Twenty-four vertebrae make up our spine, among which are the discs. When a disc ruptures, pressure between the vertebrae causes the fluid leakage within the disc. When pain shows up, you will feel it mainly in the lower back. Keep reading to find out how herniated and ruptured discs are diagnosed and treated.

Discs are rigid fiber-like ring structures, which contain viscous, gelatinous fluid. The role of the disc is to act as a protective element between the vertebrae, soften shocks, and provide flexibility.
Of all types of back pain, ruptured discs are the best known – and most feared because of the pain they cause.

What causes a ruptured disc?

A disc becomes ruptured when it is squeezed between the vertebrae and fluid leaks within the disc, sometimes extending the damage to the nerve and leading to additional pain and symptoms. In many cases, it is difficult to know exactly what caused the disc to rupture, though lifting heavy loads, injuries, and the normal aging processes can influence.

What does a ruptured disc feel like?

Not every ruptured disc will cause pain; sometimes, the disc ruptures but does not press on a particular nerve. However, when there is pain, you will feel it mainly in the lower back. If the disc presses on the sciatic nerve, you will experience sharp pain in the lower extremities and perhaps a tingling sensation in the legs.
Sometimes, when a disc ruptures, the pain will increase with certain movements and can worsen when you with cough, sneeze, urinate, and more.

How common are ruptured discs?

Although most people (about 80%) will experience at least one episode of back pain during their lifetime, disc ruptures only occur in less than seven percent of the population.
People between the ages of 35 to 55 are more likely to experience a ruptured disc, and men are at higher risk than women.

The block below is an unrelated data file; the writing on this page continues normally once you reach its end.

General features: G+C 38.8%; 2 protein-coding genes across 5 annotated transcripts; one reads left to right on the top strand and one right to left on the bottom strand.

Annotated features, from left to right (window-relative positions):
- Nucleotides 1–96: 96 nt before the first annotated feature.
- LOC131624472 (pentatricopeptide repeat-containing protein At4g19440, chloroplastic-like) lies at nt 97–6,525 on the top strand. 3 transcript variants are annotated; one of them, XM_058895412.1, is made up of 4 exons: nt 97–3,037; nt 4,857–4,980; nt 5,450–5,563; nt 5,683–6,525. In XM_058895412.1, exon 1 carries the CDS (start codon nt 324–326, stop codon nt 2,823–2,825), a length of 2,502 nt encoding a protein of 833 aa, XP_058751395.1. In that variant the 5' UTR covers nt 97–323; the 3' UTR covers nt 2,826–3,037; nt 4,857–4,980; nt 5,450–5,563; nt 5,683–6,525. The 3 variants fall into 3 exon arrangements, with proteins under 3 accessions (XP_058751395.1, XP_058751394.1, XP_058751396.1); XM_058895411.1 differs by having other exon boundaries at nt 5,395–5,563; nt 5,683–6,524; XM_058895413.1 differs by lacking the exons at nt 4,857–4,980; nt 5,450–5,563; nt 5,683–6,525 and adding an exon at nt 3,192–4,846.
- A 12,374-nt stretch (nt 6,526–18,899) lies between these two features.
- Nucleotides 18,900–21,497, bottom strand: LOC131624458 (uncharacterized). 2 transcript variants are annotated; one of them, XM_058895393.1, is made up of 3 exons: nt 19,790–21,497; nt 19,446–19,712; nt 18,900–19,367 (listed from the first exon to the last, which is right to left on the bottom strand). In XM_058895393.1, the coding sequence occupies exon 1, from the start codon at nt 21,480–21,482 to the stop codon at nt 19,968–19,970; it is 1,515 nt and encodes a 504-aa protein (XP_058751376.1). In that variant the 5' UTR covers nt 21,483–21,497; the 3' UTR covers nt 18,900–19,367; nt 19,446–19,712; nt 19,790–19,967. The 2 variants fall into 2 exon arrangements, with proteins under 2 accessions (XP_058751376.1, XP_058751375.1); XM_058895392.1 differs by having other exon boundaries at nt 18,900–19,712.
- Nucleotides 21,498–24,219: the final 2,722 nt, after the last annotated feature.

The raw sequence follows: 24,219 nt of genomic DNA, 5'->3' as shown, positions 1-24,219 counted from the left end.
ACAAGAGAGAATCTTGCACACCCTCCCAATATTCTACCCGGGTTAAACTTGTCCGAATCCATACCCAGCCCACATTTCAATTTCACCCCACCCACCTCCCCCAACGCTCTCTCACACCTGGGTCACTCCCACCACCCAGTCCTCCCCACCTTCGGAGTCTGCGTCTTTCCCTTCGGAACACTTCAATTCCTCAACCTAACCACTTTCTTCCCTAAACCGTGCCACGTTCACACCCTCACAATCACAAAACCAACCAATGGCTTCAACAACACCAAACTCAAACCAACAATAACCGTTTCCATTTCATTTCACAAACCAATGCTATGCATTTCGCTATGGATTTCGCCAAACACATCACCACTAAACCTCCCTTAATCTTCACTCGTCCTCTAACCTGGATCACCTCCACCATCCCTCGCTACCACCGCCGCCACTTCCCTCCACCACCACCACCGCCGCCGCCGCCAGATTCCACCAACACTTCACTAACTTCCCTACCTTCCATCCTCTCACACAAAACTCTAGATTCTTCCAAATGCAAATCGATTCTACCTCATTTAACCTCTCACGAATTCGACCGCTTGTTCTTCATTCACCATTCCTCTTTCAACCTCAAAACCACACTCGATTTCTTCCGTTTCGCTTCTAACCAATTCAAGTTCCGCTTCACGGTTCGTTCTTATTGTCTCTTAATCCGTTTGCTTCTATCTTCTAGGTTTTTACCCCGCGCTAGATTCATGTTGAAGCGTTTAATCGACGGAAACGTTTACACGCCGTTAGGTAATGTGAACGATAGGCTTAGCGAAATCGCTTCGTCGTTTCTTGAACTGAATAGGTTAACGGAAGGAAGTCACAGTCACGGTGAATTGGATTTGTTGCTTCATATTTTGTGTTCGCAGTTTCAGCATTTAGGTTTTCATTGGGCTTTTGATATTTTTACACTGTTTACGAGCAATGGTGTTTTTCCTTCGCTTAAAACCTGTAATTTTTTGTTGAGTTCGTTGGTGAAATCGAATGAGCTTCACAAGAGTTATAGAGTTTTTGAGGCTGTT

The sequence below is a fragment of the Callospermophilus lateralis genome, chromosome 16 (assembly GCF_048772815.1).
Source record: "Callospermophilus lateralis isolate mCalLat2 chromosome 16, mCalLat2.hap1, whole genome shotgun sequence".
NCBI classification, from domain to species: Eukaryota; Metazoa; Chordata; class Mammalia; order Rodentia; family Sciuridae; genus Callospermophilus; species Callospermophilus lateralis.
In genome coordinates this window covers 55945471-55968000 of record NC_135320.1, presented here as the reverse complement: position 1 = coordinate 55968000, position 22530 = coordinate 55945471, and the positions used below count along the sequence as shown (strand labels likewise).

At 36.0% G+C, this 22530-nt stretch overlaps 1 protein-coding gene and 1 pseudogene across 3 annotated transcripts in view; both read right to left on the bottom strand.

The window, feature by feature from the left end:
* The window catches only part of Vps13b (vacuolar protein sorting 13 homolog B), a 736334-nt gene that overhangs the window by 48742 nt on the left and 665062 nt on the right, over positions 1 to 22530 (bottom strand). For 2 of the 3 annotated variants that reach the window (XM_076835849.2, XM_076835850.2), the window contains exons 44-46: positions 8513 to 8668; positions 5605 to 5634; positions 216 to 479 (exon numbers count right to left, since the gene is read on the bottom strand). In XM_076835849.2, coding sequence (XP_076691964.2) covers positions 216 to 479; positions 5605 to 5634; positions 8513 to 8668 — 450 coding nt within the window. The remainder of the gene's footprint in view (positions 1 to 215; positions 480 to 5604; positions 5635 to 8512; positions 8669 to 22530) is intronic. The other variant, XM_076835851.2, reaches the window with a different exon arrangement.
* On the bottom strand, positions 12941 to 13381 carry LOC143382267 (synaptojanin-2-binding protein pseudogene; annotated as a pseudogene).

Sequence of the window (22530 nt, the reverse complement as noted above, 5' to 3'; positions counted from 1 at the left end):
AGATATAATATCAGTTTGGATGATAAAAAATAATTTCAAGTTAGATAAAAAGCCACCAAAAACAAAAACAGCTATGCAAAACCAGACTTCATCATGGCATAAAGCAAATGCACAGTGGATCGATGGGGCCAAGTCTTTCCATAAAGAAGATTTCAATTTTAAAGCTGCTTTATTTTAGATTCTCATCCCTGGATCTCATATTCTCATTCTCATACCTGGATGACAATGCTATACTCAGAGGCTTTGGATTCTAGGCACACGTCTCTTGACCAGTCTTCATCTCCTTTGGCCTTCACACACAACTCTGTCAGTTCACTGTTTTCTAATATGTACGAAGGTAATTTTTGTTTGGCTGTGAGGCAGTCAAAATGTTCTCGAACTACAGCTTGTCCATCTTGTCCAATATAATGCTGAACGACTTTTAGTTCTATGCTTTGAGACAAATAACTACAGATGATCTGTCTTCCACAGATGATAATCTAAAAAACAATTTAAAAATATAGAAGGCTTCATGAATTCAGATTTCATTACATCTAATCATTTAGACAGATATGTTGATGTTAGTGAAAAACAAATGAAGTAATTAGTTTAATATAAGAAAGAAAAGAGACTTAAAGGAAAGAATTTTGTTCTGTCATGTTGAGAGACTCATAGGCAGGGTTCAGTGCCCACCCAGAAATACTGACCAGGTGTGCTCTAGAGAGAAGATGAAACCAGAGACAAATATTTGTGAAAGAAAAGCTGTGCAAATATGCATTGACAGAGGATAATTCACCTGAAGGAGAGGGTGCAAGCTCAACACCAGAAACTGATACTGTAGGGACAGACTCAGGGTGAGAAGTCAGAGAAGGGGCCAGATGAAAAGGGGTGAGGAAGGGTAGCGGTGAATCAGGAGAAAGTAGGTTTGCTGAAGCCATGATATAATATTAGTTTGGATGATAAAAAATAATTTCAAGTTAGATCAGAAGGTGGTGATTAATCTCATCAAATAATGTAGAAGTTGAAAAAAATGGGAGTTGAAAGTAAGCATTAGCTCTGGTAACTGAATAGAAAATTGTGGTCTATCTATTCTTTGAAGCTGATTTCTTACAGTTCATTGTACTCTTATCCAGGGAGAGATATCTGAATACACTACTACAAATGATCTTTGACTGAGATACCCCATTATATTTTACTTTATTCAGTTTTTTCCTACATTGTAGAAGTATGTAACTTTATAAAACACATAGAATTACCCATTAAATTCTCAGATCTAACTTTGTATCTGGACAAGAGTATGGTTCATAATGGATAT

How are ruptured discs diagnosed?

Your doctor will ask about your symptoms, check for muscle weakness, and ask you to perform specific movements and examine the sensations in the legs. Because ruptured discs often impair your ability to lift your legs up, doctors usually perform “straight leg test”.

How long does disc pain last?

Despite its ominous name, pain from a ruptured disc may go away within two months or less. This is caused by the natural recovery process of the disc, as well as the contraction and release of pressure on the nerve.
During this time, symptoms should be treated to reduce pain and avoid disruption of your daily activities.

How are ruptured discs treated? Is there any advanced instrumentation that can help?

It is crucial to continue with your routine, along with avoiding movements or activities that make the pain worse. However, in the initial acute pain phase (several days), it is recommended to rest.
If you are referred to physical therapy, you will learn to perform various pain relief exercises. If necessary, ruptured discs can also be treated with analgesics.
One in ten of the disc ruptures will have to undergo surgery. This is when conservative therapies are of no use, when the pain significantly impairs a person’s quality of life, or when it affects other organs in the body. You should also know that surgical intervention can also be minimally invasive, through endoscopy or disc extraction or microsurgery.
The treatment of ruptured discs also brings advanced pain relief technologies to the forefront. This is an opportunity to experiment with home appliances such as "Olynvolt™ Pocket", a lightweight, simple, and user-friendly device. 

How to avoid ruptured discs?

When it comes to disc ruptures, prevention is the name of the game. Therefore, it is recommended to adopt healthier lifestyle habits like eating a healthy diet, losing weight if you need to, regular exercise, using ergonomic furniture at work, etc.

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